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Roll (as in yaw/heading, pitch, roll) is the angle that makes vertical lines non-vertical from "camera" point-of-view. Note that only lines going through the camera center should be vertical, others won't be exactly vertical due to perspective projection caused by camera's angle-of-view).

Note, that roll is rotation around local camera's z-axis, not ANY OF global axes.

## Compensating roll in OpenGL

Roll is the main annoyance why many resort to storing heading, pitch, roll angles or any of other Euler angles.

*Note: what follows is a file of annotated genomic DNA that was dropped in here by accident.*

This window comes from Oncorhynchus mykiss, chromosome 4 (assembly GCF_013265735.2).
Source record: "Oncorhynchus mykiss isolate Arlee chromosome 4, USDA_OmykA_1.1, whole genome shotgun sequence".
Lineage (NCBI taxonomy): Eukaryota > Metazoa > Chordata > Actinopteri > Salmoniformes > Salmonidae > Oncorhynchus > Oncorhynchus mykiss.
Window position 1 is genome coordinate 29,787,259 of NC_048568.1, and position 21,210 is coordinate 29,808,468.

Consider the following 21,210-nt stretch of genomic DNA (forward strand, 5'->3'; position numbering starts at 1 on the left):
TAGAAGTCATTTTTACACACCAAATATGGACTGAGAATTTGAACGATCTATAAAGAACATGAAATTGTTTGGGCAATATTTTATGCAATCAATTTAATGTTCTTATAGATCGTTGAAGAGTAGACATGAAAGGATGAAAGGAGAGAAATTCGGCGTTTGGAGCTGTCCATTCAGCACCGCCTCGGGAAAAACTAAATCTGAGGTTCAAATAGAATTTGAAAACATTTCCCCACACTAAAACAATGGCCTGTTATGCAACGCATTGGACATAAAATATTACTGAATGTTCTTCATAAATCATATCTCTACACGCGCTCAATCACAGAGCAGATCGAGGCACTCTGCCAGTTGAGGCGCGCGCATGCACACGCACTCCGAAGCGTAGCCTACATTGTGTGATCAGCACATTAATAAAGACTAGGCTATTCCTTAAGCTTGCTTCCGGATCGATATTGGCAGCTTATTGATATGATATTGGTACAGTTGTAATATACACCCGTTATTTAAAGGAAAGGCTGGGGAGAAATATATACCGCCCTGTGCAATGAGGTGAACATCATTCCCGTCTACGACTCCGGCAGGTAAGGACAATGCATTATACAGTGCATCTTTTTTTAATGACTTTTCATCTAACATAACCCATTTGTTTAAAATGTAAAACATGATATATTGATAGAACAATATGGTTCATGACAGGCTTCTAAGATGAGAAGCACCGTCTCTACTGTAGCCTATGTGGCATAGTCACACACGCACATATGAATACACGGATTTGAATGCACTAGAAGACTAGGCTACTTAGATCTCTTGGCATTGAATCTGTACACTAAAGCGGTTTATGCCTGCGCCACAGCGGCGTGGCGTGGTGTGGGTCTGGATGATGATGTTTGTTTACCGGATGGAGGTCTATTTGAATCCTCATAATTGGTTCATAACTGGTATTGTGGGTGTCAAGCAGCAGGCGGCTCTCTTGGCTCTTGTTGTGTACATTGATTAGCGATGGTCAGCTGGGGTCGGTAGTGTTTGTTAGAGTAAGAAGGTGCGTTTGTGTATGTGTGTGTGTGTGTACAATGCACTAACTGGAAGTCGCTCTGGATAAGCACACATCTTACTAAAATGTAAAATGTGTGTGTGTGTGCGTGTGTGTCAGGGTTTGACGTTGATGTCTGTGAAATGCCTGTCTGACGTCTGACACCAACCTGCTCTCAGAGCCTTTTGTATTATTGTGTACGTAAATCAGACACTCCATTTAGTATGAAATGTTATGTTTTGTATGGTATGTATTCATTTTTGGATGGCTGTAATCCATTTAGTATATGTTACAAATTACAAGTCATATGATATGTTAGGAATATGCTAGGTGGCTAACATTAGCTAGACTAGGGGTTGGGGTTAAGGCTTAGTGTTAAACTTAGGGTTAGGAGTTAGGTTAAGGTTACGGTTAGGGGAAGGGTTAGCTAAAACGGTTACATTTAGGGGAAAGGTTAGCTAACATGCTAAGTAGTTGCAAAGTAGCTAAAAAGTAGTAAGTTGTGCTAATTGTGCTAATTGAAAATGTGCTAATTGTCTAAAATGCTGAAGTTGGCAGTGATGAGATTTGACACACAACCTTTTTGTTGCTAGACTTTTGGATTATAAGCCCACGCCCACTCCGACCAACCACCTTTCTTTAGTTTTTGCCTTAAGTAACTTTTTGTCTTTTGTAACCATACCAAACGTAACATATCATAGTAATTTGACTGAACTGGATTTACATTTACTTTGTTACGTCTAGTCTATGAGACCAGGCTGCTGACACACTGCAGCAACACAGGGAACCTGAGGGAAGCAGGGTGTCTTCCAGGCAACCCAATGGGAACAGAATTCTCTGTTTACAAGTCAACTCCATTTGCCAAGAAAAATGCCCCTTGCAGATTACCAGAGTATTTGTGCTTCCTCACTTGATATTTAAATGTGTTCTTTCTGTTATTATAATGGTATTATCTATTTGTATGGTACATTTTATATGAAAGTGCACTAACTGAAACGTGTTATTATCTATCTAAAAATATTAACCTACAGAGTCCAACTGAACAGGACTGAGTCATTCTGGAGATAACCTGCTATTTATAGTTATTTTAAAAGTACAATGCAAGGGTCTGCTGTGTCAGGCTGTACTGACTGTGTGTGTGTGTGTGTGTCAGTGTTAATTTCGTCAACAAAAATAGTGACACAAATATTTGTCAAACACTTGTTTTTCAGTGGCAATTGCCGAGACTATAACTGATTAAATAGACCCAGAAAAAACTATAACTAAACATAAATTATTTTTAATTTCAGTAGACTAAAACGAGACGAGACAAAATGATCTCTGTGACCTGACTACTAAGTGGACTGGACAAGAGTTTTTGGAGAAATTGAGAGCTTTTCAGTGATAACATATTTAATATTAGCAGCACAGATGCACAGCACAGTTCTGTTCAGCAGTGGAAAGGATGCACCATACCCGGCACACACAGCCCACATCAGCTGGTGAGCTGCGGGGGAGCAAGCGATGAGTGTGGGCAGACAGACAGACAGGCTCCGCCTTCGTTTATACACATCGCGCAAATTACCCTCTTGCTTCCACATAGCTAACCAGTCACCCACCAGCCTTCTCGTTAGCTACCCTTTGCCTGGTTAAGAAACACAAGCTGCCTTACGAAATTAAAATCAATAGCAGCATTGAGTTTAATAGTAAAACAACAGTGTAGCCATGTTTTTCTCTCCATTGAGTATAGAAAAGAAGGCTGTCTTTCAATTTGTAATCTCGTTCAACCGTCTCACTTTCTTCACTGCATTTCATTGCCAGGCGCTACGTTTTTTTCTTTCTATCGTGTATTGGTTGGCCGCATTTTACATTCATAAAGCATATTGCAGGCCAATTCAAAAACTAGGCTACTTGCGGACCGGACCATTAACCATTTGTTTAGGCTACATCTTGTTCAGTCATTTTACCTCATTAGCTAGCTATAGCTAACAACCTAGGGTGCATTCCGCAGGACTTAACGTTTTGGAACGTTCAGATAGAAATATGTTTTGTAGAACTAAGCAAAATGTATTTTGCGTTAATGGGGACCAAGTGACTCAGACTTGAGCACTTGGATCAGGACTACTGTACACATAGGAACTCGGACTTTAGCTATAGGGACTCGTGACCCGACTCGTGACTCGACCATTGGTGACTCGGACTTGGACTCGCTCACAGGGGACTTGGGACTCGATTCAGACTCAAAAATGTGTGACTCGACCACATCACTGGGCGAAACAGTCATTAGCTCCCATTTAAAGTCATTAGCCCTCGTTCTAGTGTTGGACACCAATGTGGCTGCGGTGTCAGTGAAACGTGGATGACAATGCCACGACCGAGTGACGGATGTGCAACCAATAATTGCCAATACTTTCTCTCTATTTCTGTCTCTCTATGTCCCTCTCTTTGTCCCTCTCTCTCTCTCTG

After you camera is set up in space: in most cases roll can be calculated as
roll = atan2(-modelview[4], modelview[5]); // modelview matrix
OpenGL operates with angles in degress, not in radians. Then you can issue
glRotate(roll, 0,0,1);
thereby making vertical lines vertical again. The only problem is when camera looks exactly up or down (pitch=90 or -90), then there is no difference between heading and pitch, in that case it's best to NOT compensate the angle, cause the camera would be rotating wildly, but if you need to know:
roll = acos(-m[15]);
[!] use only when abs(m[2])<0.001 and abs(m[4])<0.001
You might need to multiply your roll value by degrees-to-radians or radians-to-degrees constants depending on what unit system your programming language use. OpenGL uses angles; C++ for example, uses radians [Note: OpenGL under C++ still uses angles for input, and atan2 call in C++ still returns radians].